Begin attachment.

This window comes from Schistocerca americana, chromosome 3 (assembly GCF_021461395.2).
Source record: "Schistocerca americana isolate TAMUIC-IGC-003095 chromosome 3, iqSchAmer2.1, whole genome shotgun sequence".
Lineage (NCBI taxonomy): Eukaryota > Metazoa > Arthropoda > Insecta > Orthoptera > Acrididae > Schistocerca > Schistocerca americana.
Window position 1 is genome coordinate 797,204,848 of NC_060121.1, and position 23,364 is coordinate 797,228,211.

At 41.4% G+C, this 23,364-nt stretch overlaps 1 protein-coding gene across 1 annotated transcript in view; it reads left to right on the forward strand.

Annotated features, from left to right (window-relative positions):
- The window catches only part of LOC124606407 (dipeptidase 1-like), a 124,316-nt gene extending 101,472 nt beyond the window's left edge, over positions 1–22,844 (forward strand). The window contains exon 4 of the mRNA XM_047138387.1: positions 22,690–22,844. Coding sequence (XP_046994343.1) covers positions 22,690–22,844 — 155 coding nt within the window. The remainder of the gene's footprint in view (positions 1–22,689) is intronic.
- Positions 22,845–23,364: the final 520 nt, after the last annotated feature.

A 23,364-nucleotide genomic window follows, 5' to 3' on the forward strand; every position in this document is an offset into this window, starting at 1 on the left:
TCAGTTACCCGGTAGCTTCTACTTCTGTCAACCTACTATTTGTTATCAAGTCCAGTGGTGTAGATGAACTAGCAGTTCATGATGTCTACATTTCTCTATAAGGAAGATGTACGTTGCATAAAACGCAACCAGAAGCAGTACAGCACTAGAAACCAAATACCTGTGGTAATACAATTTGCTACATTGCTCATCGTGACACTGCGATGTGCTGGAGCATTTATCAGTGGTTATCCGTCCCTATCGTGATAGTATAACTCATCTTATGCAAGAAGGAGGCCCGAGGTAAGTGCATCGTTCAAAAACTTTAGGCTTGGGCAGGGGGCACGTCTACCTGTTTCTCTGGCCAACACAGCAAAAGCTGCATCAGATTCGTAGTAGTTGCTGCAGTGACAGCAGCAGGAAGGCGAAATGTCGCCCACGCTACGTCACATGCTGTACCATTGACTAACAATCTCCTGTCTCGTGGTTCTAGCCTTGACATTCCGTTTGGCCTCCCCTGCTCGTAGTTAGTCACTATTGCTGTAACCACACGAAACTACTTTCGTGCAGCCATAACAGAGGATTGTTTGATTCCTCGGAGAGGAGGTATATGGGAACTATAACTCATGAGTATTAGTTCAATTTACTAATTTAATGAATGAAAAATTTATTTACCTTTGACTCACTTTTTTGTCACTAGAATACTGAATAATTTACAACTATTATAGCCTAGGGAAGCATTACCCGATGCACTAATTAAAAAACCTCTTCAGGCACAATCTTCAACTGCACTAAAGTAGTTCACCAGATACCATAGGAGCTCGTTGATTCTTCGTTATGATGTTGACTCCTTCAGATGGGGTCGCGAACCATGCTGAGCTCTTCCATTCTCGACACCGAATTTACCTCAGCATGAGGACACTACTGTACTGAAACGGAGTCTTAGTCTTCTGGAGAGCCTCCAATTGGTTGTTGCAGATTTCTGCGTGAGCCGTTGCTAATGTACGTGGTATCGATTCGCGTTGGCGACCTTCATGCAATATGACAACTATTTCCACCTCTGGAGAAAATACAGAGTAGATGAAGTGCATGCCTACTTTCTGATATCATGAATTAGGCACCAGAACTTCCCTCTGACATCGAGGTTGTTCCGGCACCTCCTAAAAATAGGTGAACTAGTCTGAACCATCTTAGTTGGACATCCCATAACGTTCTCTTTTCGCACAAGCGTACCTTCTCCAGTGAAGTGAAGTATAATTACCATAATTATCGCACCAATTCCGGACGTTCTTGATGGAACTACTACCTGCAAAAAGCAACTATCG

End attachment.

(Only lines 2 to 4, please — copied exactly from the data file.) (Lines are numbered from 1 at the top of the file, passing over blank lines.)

Source record: "Schistocerca americana isolate TAMUIC-IGC-003095 chromosome 3, iqSchAmer2.1, whole genome shotgun sequence".
Lineage (NCBI taxonomy): Eukaryota > Metazoa > Arthropoda > Insecta > Orthoptera > Acrididae > Schistocerca > Schistocerca americana.
Window position 1 is genome coordinate 797,204,848 of NC_060121.1, and position 23,364 is coordinate 797,228,211.